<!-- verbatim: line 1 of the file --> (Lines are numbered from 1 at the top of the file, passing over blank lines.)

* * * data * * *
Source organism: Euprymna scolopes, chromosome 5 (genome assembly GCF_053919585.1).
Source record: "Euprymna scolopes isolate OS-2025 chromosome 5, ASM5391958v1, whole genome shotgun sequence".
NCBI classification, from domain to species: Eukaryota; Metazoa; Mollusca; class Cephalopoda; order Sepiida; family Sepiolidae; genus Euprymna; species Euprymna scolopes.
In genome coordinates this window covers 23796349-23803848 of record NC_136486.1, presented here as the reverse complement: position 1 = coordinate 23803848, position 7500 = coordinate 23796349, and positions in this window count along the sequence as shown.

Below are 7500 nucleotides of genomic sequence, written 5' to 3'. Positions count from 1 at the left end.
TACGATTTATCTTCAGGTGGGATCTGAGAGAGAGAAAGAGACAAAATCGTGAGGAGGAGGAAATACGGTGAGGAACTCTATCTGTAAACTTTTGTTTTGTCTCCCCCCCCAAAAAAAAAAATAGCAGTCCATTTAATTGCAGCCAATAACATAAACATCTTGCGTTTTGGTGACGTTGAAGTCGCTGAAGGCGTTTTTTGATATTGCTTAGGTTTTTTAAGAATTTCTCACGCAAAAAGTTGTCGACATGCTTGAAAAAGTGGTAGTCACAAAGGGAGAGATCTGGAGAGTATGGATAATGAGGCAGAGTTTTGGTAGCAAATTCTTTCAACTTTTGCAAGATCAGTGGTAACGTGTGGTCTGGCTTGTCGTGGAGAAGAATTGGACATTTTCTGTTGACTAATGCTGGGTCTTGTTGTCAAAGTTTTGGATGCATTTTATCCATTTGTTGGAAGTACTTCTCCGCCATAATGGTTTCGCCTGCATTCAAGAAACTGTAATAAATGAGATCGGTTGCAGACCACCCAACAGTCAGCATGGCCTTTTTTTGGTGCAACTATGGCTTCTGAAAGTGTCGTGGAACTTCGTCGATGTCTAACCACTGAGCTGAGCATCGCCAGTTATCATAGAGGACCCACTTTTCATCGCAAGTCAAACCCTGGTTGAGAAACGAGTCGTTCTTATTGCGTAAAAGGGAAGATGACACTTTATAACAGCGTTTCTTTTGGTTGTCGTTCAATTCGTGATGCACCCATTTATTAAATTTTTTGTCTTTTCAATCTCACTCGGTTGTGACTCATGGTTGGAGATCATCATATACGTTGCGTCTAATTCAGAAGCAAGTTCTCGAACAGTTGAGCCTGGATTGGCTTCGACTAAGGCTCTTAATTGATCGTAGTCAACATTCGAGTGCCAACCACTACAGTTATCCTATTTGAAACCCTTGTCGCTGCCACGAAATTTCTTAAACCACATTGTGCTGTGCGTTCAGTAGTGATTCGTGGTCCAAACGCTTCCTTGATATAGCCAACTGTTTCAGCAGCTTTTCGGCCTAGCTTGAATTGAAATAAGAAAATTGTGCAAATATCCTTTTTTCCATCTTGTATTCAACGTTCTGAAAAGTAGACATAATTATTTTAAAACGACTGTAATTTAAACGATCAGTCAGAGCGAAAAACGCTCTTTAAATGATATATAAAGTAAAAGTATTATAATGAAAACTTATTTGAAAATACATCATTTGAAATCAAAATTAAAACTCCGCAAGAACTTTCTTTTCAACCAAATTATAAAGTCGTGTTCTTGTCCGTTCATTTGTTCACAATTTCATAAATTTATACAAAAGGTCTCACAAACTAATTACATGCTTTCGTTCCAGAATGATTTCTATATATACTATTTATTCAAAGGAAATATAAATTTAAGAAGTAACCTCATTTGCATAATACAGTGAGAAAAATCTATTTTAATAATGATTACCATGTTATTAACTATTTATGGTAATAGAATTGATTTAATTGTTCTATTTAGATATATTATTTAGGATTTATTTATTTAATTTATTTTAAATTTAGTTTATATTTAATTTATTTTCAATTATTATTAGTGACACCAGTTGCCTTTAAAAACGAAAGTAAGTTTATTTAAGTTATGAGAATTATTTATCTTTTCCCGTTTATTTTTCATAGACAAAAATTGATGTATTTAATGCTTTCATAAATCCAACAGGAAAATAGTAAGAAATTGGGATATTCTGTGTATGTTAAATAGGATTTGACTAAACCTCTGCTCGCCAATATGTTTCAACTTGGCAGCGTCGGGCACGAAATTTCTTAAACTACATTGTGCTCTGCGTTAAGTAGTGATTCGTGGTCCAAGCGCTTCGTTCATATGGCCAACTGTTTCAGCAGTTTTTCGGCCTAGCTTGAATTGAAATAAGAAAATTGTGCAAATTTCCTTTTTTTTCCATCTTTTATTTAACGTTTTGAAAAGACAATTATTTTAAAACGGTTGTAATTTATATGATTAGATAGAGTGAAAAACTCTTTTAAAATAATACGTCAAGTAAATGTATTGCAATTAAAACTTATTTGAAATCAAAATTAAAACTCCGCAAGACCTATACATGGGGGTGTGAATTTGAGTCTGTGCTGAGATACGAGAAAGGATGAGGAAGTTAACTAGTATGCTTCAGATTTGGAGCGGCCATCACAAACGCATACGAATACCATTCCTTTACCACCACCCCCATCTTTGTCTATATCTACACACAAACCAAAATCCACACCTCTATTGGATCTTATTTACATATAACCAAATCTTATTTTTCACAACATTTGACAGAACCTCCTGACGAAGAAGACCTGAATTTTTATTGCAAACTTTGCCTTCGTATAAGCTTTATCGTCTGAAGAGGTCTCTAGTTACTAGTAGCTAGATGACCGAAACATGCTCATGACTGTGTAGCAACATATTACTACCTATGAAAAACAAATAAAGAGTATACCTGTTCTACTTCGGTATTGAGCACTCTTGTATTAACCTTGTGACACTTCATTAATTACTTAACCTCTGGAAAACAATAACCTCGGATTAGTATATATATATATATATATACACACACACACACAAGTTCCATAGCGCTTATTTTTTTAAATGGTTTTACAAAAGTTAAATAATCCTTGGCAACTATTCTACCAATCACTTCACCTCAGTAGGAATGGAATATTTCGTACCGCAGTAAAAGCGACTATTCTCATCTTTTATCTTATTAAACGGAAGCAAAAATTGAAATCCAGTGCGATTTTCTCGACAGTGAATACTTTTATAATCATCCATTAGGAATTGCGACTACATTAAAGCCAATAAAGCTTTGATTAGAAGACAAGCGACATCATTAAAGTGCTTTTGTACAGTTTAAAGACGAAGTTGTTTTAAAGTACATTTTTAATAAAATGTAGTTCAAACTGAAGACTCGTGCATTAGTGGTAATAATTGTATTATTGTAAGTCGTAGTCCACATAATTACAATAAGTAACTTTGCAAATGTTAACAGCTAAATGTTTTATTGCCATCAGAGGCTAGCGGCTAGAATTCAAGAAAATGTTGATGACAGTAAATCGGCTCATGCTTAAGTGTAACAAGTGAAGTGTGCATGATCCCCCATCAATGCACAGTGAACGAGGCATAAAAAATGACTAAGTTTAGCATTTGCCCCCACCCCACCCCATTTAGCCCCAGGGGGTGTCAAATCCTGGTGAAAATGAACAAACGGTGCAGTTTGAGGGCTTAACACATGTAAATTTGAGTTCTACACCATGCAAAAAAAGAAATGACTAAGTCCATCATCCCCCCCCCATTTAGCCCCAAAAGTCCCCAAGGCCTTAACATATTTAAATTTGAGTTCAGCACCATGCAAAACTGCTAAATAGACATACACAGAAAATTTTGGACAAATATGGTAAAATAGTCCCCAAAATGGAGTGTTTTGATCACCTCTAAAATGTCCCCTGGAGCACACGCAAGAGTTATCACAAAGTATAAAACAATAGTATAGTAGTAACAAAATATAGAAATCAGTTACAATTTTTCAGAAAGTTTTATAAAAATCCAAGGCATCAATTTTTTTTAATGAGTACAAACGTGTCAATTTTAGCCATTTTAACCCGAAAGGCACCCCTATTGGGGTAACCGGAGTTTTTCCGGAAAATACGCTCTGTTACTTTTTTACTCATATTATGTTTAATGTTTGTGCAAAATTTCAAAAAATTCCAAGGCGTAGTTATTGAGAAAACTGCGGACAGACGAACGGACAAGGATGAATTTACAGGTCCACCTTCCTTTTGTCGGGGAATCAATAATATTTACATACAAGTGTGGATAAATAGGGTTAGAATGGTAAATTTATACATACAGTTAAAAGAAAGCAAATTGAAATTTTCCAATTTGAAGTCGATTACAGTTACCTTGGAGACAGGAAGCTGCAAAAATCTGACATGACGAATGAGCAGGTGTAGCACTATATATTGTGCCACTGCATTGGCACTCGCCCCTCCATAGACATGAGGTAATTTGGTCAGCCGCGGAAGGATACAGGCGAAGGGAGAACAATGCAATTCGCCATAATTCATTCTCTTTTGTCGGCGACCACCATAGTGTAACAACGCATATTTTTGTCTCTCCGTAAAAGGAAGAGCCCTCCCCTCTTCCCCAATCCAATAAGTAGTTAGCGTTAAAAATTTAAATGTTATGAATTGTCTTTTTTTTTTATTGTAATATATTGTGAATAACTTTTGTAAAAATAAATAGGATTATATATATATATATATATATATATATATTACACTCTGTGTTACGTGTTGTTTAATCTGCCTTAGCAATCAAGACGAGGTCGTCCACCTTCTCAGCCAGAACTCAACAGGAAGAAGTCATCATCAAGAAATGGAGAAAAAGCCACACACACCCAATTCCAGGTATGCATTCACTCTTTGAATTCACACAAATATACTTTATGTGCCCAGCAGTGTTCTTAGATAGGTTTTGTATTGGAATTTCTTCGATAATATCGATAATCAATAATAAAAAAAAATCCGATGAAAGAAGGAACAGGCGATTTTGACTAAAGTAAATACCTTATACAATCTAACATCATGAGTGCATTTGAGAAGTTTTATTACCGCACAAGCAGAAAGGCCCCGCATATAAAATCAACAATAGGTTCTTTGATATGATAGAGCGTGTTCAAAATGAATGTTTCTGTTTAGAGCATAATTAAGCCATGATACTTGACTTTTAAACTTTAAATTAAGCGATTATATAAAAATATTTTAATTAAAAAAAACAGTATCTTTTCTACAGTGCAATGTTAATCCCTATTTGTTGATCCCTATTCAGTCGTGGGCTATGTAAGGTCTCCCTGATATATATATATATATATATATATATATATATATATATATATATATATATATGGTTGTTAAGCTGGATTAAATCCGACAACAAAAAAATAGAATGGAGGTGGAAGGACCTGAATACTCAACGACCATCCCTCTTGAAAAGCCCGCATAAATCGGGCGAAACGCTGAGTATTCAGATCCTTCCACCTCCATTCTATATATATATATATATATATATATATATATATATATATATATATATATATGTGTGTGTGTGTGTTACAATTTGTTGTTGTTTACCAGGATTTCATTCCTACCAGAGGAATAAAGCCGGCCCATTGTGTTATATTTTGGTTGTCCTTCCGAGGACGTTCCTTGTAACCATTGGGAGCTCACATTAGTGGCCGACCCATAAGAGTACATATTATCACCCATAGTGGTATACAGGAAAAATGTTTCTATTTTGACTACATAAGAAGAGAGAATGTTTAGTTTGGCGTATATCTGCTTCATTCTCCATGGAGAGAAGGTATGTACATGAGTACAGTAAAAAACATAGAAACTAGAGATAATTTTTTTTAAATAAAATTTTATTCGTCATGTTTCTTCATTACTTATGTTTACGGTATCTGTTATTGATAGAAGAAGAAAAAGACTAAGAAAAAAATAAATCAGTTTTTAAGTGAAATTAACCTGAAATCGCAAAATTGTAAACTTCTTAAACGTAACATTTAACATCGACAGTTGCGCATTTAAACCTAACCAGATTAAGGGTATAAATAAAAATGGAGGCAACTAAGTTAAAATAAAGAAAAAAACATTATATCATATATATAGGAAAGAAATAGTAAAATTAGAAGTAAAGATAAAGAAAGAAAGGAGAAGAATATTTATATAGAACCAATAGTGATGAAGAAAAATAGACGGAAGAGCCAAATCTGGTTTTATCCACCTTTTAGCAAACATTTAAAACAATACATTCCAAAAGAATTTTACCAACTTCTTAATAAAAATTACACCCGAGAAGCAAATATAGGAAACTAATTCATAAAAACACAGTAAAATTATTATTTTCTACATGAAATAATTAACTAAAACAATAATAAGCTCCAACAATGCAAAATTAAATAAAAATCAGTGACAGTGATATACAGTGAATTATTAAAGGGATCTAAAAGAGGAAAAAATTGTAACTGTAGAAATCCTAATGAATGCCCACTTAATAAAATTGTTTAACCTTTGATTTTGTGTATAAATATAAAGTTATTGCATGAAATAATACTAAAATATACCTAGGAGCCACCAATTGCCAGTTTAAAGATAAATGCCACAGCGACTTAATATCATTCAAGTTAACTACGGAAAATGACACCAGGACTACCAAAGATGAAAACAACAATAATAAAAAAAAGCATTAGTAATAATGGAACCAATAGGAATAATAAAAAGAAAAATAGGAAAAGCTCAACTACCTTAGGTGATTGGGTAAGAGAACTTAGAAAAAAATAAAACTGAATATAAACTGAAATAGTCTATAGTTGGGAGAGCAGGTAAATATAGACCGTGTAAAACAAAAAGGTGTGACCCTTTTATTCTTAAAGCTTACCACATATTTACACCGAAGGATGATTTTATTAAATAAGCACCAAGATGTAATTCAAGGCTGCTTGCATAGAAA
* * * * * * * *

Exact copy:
Source organism: Euprymna scolopes, chromosome 5 (genome assembly GCF_053919585.1).